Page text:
Another week on national service


The first week of this month saw yours truly again back on reservist training.  As with the last time, it was a productive time for reading – I finished a couple of below-par Nero Wolfe mysteries* (namely If Death Ever Slept and Death of a Dude) and Kathy Reichs’s Death Du Jour**.  (Yes yes, I know that’s a fairly morbid trio of titles.)

I wouldn’t have thought it mattered, but somehow not travelling to work made travel less of a routine, and I began to notice things, and observe, and ponder.  Like, how PSPs have joined MP3 players and multifunctional phones to make our society more crowded and un-connected.  Like, how a woman wearing black wraparound shades sat back, face-up, smiling, in one of the middle seats in a row full of sleeping, rocking zombies, letting the early morning sun play its light on her cheek and nose and cheek.  Like, how an old man, standing half a car away, peered outside with an expression of bland appreciation so intense that I looked in the direction he peered, and there were trees, grown taller and leafier since I last saw them. Like, how our friendship would have changed when my friends come back from their brave journey toward PhD-dom in Arizona and Colorado.  Like, how beneficient one must be to arrange for the wisecracking, foul-mouthed sergeant major taking care of us this reservist to have one of the friends’ name and small, wiry build.  And like, how, at the range, with ear-buds on, the air tinged with the scent of superheated oil from earlier shots, my fist intently pounding at the sandbag so as to nestle my rifle in the resulting depression and tuck it firmly against my shoulder, I begin to hear my own breath pulsing in, pulsing out, and the world begins to confine itself to that moment, and the next, and the next, until the order is given – “Watch your front!” – and the safety is clicked off, and my cheek lines itself along the gun and my eyes narrow and squint and the target appears and my finger pulls the trigger and the moment extends like silk from a spider, until the silk snaps in the wind and the target swings down, and the next appears.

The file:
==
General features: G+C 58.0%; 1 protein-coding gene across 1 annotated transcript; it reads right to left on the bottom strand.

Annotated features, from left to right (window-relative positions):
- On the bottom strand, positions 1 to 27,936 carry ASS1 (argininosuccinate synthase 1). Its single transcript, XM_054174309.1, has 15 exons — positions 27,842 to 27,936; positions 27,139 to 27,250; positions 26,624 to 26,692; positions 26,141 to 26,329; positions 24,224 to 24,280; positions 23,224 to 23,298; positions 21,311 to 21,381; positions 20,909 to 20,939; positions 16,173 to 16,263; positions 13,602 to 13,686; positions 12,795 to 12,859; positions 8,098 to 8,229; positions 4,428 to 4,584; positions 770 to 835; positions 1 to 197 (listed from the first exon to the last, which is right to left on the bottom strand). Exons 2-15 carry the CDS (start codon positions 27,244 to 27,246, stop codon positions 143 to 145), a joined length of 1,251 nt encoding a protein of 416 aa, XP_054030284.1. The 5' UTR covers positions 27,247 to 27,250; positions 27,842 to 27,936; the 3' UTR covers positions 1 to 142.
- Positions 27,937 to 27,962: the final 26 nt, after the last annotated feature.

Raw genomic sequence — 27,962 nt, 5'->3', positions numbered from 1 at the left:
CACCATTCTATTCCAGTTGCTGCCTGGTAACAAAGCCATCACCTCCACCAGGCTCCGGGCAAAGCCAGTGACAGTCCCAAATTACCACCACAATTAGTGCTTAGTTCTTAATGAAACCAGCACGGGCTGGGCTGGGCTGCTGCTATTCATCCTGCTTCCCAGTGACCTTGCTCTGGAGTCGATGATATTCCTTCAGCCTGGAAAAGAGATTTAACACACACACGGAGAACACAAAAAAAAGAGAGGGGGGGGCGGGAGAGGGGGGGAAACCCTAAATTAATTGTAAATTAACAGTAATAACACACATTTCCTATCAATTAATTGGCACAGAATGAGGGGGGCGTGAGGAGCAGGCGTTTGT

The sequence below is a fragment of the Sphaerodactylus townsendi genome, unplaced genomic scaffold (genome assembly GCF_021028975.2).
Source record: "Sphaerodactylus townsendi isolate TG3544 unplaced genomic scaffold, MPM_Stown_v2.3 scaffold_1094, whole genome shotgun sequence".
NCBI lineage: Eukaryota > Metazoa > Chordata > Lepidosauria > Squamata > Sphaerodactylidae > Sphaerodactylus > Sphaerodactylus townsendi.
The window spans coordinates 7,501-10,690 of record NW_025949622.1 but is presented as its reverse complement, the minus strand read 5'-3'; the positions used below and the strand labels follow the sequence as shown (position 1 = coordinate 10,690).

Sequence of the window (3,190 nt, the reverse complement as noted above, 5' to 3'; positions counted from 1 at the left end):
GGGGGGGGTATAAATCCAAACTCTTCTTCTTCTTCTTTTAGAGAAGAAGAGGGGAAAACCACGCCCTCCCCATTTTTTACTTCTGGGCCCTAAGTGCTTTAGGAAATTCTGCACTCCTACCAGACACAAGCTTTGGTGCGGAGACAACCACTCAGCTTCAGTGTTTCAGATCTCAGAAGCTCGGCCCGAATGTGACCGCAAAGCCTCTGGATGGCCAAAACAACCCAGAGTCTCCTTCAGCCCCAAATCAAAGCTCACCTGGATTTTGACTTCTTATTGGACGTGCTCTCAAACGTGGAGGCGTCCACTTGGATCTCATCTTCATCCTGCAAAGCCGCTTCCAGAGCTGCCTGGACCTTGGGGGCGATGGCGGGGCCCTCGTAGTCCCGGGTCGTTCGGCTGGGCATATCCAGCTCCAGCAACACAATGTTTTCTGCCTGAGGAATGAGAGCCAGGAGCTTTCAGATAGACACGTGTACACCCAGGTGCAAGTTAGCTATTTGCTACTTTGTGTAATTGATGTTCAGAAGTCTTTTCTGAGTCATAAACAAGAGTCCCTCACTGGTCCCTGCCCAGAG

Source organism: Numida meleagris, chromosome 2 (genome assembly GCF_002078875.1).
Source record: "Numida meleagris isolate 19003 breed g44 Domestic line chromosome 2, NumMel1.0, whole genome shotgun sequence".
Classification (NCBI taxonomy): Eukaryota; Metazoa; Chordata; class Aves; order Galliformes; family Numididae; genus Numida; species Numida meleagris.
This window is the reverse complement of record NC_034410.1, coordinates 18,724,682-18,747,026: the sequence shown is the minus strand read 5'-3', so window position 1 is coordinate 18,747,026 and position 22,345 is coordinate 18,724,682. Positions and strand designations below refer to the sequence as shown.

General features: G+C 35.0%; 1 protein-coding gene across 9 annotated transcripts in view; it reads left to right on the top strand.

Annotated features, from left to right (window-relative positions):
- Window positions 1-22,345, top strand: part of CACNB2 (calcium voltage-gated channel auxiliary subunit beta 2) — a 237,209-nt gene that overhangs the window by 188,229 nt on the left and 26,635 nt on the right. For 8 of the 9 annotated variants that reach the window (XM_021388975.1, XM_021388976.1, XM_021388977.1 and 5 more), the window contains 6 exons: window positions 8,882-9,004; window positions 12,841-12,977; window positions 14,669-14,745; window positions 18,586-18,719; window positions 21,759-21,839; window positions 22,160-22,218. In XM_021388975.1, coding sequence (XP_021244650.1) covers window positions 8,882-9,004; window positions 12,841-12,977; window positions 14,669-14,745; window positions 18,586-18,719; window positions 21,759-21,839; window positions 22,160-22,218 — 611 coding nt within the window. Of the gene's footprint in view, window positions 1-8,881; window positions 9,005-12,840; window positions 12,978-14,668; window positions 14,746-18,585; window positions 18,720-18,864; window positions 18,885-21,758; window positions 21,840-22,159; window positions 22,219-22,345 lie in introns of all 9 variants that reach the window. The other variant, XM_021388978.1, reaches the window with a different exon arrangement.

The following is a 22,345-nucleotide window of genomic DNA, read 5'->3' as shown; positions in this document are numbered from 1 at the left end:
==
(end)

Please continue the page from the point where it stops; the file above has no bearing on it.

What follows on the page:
*I’m a huge fan of Rex Stout’s Nero Wolfe series.  For a long period, I would re-read his books before sleeping – the world of 1950s New York, Wolfe’s brownstone house, his idiosyncracies and his wisecracking sidekick Archie Goodwin (who’s a protagonist in these stories in the most un-Watson way) form a restful comfort zone.  These two books were disappointing in that the murderer could have been any of the suspects in either book, and essentially both Wolfe and Archie spend most of the book not solving the murder, but the pleasure of spending time with the two characters was worth the reading time, at least.

**My colleague and I had gone to New Zealand on work with another colleague last year, and we had discovered that we shared a liking for reading during the trip.  After we returned, we exchanged books: I passed her Poppy Z Brite‘s Liquor [click through to read Chapter 1, in pdf form], and she passed me the abovementioned Death Du Jour, and after nearly a year, I finally got to finishing it.  I really didn’t like it very much – I didn’t care for any of the characters – but the author’s web site is so good-naturedly friendly that I think I will give her another try.

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Author: lichone

Ethics by Enid Blyton; physique by deep-fried things. I think we all have an instinct to tell stories and to build things and relationships,

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